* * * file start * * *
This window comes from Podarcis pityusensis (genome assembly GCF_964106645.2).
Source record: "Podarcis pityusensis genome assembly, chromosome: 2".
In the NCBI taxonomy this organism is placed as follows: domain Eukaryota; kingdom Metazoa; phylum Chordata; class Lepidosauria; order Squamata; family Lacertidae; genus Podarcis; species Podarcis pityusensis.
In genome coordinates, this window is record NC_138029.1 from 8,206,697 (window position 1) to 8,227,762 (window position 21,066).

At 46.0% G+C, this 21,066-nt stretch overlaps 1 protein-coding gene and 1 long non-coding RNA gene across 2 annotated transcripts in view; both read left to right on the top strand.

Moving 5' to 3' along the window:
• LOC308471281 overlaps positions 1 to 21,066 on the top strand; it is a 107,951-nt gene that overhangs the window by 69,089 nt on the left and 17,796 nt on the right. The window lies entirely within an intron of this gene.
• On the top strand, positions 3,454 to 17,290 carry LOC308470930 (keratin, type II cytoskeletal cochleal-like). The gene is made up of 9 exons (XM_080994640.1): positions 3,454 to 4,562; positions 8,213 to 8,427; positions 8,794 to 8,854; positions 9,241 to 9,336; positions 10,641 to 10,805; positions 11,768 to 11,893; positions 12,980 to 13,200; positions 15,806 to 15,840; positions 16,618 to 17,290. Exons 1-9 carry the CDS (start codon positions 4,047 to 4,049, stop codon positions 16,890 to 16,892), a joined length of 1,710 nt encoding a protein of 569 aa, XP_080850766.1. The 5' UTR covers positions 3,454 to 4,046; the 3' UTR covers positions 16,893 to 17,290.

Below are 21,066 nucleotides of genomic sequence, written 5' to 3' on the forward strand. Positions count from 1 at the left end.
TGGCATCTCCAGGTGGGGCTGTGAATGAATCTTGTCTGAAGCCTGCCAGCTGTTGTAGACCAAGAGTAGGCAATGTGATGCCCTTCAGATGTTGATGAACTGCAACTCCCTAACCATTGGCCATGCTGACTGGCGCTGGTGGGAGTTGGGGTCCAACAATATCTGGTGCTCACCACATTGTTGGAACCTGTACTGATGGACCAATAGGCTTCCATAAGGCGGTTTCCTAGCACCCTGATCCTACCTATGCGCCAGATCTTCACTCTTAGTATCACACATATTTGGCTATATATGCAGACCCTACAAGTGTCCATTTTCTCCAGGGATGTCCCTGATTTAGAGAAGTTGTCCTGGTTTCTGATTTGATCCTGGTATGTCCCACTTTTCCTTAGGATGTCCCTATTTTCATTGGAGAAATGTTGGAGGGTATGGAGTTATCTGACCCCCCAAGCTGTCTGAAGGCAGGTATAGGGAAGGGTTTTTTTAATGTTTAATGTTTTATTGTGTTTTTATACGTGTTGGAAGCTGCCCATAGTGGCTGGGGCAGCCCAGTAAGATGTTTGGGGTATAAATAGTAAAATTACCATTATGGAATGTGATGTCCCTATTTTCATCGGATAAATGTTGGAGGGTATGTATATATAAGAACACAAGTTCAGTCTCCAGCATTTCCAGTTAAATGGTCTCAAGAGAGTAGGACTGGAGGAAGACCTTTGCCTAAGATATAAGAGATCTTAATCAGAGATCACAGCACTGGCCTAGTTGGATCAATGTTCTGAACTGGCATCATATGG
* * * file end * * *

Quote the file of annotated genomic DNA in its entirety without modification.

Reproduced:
This window comes from Podarcis pityusensis (genome assembly GCF_964106645.2).
Source record: "Podarcis pityusensis genome assembly, chromosome: 2".
In the NCBI taxonomy this organism is placed as follows: domain Eukaryota; kingdom Metazoa; phylum Chordata; class Lepidosauria; order Squamata; family Lacertidae; genus Podarcis; species Podarcis pityusensis.
In genome coordinates, this window is record NC_138029.1 from 8,206,697 (window position 1) to 8,227,762 (window position 21,066).

At 46.0% G+C, this 21,066-nt stretch overlaps 1 protein-coding gene and 1 long non-coding RNA gene across 2 annotated transcripts in view; both read left to right on the top strand.

Moving 5' to 3' along the window:
• LOC308471281 overlaps positions 1 to 21,066 on the top strand; it is a 107,951-nt gene that overhangs the window by 69,089 nt on the left and 17,796 nt on the right. The window lies entirely within an intron of this gene.
• On the top strand, positions 3,454 to 17,290 carry LOC308470930 (keratin, type II cytoskeletal cochleal-like). The gene is made up of 9 exons (XM_080994640.1): positions 3,454 to 4,562; positions 8,213 to 8,427; positions 8,794 to 8,854; positions 9,241 to 9,336; positions 10,641 to 10,805; positions 11,768 to 11,893; positions 12,980 to 13,200; positions 15,806 to 15,840; positions 16,618 to 17,290. Exons 1-9 carry the CDS (start codon positions 4,047 to 4,049, stop codon positions 16,890 to 16,892), a joined length of 1,710 nt encoding a protein of 569 aa, XP_080850766.1. The 5' UTR covers positions 3,454 to 4,046; the 3' UTR covers positions 16,893 to 17,290.

Below are 21,066 nucleotides of genomic sequence, written 5' to 3' on the forward strand. Positions count from 1 at the left end.
TGGCATCTCCAGGTGGGGCTGTGAATGAATCTTGTCTGAAGCCTGCCAGCTGTTGTAGACCAAGAGTAGGCAATGTGATGCCCTTCAGATGTTGATGAACTGCAACTCCCTAACCATTGGCCATGCTGACTGGCGCTGGTGGGAGTTGGGGTCCAACAATATCTGGTGCTCACCACATTGTTGGAACCTGTACTGATGGACCAATAGGCTTCCATAAGGCGGTTTCCTAGCACCCTGATCCTACCTATGCGCCAGATCTTCACTCTTAGTATCACACATATTTGGCTATATATGCAGACCCTACAAGTGTCCATTTTCTCCAGGGATGTCCCTGATTTAGAGAAGTTGTCCTGGTTTCTGATTTGATCCTGGTATGTCCCACTTTTCCTTAGGATGTCCCTATTTTCATTGGAGAAATGTTGGAGGGTATGGAGTTATCTGACCCCCCAAGCTGTCTGAAGGCAGGTATAGGGAAGGGTTTTTTTAATGTTTAATGTTTTATTGTGTTTTTATACGTGTTGGAAGCTGCCCATAGTGGCTGGGGCAGCCCAGTAAGATGTTTGGGGTATAAATAGTAAAATTACCATTATGGAATGTGATGTCCCTATTTTCATCGGATAAATGTTGGAGGGTATGTATATATAAGAACACAAGTTCAGTCTCCAGCATTTCCAGTTAAATGGTCTCAAGAGAGTAGGACTGGAGGAAGACCTTTGCCTAAGATATAAGAGATCTTAATCAGAGATCACAGCACTGGCCTAGTTGGATCAATGTTCTGAACTGGCATCATATGG